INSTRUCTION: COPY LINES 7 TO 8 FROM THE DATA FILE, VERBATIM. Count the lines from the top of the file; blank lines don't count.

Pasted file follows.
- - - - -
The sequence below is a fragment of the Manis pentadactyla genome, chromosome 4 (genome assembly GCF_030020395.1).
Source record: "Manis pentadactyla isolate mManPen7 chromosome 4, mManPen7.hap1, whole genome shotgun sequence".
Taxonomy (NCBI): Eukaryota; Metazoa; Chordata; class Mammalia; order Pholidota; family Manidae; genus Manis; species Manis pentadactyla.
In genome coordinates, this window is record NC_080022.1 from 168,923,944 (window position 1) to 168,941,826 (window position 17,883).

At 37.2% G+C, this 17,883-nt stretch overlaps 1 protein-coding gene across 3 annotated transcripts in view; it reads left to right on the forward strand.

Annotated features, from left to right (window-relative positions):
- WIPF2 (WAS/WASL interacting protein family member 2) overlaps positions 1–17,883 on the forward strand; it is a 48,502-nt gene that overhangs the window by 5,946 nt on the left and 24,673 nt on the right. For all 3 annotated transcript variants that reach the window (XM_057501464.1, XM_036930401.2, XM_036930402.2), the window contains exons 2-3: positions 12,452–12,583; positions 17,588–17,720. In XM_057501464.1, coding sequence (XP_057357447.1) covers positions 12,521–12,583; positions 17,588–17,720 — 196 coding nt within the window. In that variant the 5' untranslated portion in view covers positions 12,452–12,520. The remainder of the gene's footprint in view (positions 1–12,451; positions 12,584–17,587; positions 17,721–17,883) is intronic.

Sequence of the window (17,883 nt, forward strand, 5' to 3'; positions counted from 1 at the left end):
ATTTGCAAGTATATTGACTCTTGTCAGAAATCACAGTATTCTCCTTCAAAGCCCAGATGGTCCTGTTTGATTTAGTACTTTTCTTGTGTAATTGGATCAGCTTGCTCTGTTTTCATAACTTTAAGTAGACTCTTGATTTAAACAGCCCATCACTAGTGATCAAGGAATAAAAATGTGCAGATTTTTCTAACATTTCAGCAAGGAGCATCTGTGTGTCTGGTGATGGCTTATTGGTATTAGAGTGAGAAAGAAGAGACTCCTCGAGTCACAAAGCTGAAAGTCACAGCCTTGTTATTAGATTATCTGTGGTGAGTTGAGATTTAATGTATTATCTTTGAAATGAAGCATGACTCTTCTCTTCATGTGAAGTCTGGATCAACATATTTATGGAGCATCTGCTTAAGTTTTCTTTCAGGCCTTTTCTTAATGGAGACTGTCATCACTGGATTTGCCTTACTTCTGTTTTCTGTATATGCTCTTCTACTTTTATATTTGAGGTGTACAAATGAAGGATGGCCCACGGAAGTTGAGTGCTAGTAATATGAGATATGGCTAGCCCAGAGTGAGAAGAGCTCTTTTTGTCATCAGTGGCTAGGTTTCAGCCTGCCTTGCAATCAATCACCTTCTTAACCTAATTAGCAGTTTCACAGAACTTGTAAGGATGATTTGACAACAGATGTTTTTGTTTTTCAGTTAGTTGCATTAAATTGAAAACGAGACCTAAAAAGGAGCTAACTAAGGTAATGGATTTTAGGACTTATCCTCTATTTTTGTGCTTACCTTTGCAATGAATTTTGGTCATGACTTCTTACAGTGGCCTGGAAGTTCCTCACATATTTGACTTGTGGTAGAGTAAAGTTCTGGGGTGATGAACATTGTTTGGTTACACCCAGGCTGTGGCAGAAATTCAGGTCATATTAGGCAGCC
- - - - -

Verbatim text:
- WIPF2 (WAS/WASL interacting protein family member 2) overlaps positions 1–17,883 on the forward strand; it is a 48,502-nt gene that overhangs the window by 5,946 nt on the left and 24,673 nt on the right. For all 3 annotated transcript variants that reach the window (XM_057501464.1, XM_036930401.2, XM_036930402.2), the window contains exons 2-3: positions 12,452–12,583; positions 17,588–17,720. In XM_057501464.1, coding sequence (XP_057357447.1) covers positions 12,521–12,583; positions 17,588–17,720 — 196 coding nt within the window. In that variant the 5' untranslated portion in view covers positions 12,452–12,520. The remainder of the gene's footprint in view (positions 1–12,451; positions 12,584–17,587; positions 17,721–17,883) is intronic.

Sequence of the window (17,883 nt, forward strand, 5' to 3'; positions counted from 1 at the left end):